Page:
So there I was, sitting comfortably inside a church pew listening to one of Dallas’ most popular preachers spreading his message, when curiously, I decided to gaze around and take note of others cell phone usage. What I saw was the inspiration of this week’s topic.

The Preacher’s message this week was very timely: How to take a day off; not only taking at least one day off each week from anything work-related, but really taking it off away from cell phones, computers, and anything electronic which could distract from quality time with family, friends, or doing something one regards as relaxing. You’d think a meager hour on a Sunday, in a church, among other believers would demand some undivided attention; it certainly does mine, but what I saw really blew me away.

As I looked to my immediate left, a woman I’ve known for several years was typing away, flipping through text, and scrolling between her phones screen pages at lightning speed. To my right, I saw several children, each doing the same. The row of seats in front of me, I counted at least ten pairs of eyes looking downward, diverting their attention to the small glows atop their laps. Then I casually glanced backward, the same, everywhere.

After watching this modern day spectacle, some friends and I met to each lunch. Well, needless to say, more of the same occurred between bites of chips, salsa, and main course meals. Very little real conversation seemed to be going on among the small restaurant as I surveyed each booth. Rather, loud talking into speakers and answering ring tones as they continually attacked from all angles. And the tables where children and parents sat together? The children typed away as their parents sat, staring into space, appearing almost helpless and powerless to stop the madness.

Later that evening, I had dinner with a lovely woman who I’ve been friends with for a couple of years. She’s recently divorced with two kids (teenagers) and it was her ex-husbands weekend for visitation. As we drove to a local restaurant I saw her dreaded I-phone enter my peripheral vision. I say this because she’s one I consider a phone-a-holic. Much to my pleasure, her conversation to one of her kids was cut short, thank God, thanks to a dead battery. Minutes later, she asks me, “Could I borrow yours for a minute?”

“Sorry, I don’t have it with me.” I proudly said.

“But, why?”

“We’re only going to be gone for an hour, maybe, so why would I need it?”

“What if you have an emergency?”

I laughed. “You mean a life-changing, death defying one during the next hour?”

“Ya’ll,” she almost shouted.

I could almost sense panic within her as I continued laughing inside. “Listen, you’ll be home soon, besides your kids are fine, they’re with their father, and you just talked with them, what, five minutes ago? Sorry, but I’m not understanding the urgency here.”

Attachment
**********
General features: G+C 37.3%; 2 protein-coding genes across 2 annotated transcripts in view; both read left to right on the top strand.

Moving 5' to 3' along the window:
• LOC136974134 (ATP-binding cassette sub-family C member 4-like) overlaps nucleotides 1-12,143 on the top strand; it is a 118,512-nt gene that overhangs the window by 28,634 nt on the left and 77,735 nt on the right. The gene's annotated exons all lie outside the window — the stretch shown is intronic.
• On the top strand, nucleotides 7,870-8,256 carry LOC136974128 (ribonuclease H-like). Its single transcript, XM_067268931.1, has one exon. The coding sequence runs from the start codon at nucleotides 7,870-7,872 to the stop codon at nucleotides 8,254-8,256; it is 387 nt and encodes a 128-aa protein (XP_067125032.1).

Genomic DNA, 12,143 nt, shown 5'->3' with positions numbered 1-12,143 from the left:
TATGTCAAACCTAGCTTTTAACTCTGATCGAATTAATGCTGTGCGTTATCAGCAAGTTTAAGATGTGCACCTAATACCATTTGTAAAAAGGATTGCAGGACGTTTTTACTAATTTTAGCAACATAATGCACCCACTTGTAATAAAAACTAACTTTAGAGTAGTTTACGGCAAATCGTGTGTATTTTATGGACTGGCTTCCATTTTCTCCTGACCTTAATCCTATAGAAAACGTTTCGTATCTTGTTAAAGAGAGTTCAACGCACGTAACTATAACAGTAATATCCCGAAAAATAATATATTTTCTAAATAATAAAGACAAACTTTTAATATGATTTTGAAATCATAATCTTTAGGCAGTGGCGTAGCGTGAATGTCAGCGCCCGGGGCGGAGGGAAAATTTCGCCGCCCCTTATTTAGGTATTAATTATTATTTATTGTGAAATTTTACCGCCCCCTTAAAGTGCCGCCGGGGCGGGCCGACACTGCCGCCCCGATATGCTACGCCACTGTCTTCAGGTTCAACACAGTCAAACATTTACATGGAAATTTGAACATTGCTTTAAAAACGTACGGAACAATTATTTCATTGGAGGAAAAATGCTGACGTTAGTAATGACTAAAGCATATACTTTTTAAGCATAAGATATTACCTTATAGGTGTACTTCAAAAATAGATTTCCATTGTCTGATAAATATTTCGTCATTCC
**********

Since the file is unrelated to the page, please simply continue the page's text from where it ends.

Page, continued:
Needless to say, I’m sure she ran toward her phones battery charger upon entering her doorway. Now, I’m having a little fun right now, but here’s the point: Have we entered an era of complete dependency on electronic communication, making us feel almost lost without it, if even for a few minutes? Has our independence as individuals taken a back seat to key strokes, and symbols on a screen instead of the spoken word? Are we, as human beings, destined to be robotic in our approach to inter-personal relationships? Do many always desire to be wanted, needed, or even competitive with others according to the number of texts and e-mails they receive? And I ask, whatever happened to living a peaceful lifestyle, i.e. a springtime walk, uninterrupted romantic date, meal with family or friends, vacation, or alone time immersed inside a novel on a rainy day away from the constraint, self-dependency, and control of ringing gadgets? Now, using these devices for work during business hours is, of course, a requirement for most of us. Even some personal usage is realistically desirable. But, being shackled 24/7 is, in my opinion, not healthy at all to ones mental balance.

One way to healthy living and avoiding lots of unwanted stress is setting personal boundaries with how we communicate. And whether you’re sitting inside a church pew, eating at a restaurant, gazing inside your lovers eyes, or lounging atop your favorite beach, there’s a time and place for staying electronically connected-- it’s a simple matter of discipline and using proper respect, and etiquette towards others. Personally, I won’t have a relationship with someone who prefers typing to actually talking. It just isn’t, in my opinion, a respectful way of having a connection.

I fear for our youth. They’ve been raised with this type of communicating and rarely do I see any talking one-on-one, face-to-face without some form of gadgetry interrupting. It’s as though their reliance on cell phones and computers have become part of their DNA and their only way of expression is through texting or e-mailing. I only hope as they grow older they begin to see, and learn the true value of expression without an omnipresent force tugging at their fingertips.

Thanks for listening…

To read more of Randy Mitchell's writing, visit his website @